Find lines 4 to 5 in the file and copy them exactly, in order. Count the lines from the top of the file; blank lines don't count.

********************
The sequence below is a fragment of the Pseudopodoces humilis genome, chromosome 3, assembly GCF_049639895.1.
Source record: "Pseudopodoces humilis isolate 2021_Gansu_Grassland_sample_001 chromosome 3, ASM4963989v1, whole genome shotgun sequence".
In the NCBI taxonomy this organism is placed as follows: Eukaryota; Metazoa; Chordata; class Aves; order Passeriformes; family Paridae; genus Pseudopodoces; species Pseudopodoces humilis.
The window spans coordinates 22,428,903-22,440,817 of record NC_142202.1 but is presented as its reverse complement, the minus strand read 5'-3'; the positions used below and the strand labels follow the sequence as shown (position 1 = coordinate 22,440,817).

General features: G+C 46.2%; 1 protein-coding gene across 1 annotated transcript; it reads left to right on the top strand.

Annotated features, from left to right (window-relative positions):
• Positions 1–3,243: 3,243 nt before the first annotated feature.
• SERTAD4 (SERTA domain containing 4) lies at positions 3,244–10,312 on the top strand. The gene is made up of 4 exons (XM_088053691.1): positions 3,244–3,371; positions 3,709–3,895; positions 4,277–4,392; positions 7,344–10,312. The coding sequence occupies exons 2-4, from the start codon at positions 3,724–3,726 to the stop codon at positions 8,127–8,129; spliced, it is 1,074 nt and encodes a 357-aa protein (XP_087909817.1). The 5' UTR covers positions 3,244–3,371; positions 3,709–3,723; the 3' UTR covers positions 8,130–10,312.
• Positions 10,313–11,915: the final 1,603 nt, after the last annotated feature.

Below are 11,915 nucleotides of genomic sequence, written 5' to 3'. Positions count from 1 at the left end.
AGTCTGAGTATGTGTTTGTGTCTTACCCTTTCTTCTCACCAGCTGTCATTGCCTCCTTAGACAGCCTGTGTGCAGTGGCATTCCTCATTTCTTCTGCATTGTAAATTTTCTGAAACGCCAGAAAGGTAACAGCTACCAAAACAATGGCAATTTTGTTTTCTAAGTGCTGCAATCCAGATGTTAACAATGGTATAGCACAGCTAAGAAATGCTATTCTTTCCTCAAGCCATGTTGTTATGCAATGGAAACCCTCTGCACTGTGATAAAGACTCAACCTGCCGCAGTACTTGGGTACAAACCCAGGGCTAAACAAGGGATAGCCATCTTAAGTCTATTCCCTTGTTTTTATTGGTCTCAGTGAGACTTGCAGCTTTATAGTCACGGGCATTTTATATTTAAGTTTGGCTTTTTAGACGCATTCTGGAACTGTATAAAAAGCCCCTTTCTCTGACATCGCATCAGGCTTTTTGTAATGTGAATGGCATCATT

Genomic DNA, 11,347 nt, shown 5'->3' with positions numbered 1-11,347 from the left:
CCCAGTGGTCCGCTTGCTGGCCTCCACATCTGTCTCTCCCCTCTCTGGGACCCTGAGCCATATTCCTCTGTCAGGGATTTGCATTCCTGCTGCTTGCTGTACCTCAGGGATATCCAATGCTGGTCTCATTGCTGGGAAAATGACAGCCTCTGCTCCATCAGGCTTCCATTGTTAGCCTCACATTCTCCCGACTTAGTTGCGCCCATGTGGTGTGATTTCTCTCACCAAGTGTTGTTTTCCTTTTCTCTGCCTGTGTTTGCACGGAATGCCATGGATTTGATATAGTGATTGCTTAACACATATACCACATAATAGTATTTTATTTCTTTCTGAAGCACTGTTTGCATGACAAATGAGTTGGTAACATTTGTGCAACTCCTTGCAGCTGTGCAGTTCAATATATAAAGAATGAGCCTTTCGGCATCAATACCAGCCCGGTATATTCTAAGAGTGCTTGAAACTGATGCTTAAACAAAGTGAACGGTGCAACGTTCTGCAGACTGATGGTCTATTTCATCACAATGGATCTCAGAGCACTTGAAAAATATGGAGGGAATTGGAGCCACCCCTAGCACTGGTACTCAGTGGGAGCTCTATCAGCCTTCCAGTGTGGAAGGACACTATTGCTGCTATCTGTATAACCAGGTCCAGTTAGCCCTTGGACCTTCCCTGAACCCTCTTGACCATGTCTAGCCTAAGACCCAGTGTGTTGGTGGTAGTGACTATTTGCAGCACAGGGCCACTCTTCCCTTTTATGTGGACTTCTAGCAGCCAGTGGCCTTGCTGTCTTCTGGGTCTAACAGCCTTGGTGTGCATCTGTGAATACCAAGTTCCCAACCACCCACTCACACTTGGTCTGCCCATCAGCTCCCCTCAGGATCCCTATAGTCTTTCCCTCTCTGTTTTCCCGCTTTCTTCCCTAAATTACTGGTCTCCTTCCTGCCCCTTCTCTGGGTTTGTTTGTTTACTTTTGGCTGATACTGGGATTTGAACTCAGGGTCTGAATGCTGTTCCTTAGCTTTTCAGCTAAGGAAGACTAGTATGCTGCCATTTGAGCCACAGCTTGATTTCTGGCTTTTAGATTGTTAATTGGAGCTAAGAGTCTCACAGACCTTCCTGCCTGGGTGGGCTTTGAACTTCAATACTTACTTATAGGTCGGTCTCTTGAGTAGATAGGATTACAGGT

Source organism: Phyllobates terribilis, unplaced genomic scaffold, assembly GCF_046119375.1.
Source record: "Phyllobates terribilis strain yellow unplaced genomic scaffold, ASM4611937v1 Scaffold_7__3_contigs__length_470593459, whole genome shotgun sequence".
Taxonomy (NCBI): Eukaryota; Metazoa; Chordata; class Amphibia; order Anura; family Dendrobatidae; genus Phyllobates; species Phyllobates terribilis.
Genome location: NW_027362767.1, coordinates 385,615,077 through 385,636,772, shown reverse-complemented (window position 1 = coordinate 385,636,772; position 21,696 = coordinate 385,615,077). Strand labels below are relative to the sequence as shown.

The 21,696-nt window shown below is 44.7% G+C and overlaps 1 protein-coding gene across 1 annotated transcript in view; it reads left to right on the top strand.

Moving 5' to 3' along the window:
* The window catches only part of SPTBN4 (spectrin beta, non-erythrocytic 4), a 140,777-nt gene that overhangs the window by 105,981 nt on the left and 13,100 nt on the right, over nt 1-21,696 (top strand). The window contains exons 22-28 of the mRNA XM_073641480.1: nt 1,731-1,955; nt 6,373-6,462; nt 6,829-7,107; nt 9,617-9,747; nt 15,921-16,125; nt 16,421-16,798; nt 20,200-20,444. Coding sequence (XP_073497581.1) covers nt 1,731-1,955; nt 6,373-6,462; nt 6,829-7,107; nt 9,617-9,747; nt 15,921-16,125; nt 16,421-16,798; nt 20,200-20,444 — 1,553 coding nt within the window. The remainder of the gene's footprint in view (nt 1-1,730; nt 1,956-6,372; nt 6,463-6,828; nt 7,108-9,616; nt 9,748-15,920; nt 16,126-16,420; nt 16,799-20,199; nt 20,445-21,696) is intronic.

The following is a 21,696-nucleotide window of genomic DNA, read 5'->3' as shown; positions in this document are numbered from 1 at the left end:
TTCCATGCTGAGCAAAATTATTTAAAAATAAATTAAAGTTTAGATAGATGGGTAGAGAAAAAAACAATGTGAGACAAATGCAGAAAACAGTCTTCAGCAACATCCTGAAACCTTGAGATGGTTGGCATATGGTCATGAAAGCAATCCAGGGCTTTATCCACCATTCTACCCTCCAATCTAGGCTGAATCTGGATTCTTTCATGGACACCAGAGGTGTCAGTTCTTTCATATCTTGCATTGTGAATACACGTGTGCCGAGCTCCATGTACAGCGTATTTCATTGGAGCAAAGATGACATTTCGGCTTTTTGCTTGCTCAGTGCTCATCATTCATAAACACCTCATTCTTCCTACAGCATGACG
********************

The window spans coordinates 22,428,903-22,440,817 of record NC_142202.1 but is presented as its reverse complement, the minus strand read 5'-3'; the positions used below and the strand labels follow the sequence as shown (position 1 = coordinate 22,440,817).

General features: G+C 46.2%; 1 protein-coding gene across 1 annotated transcript; it reads left to right on the top strand.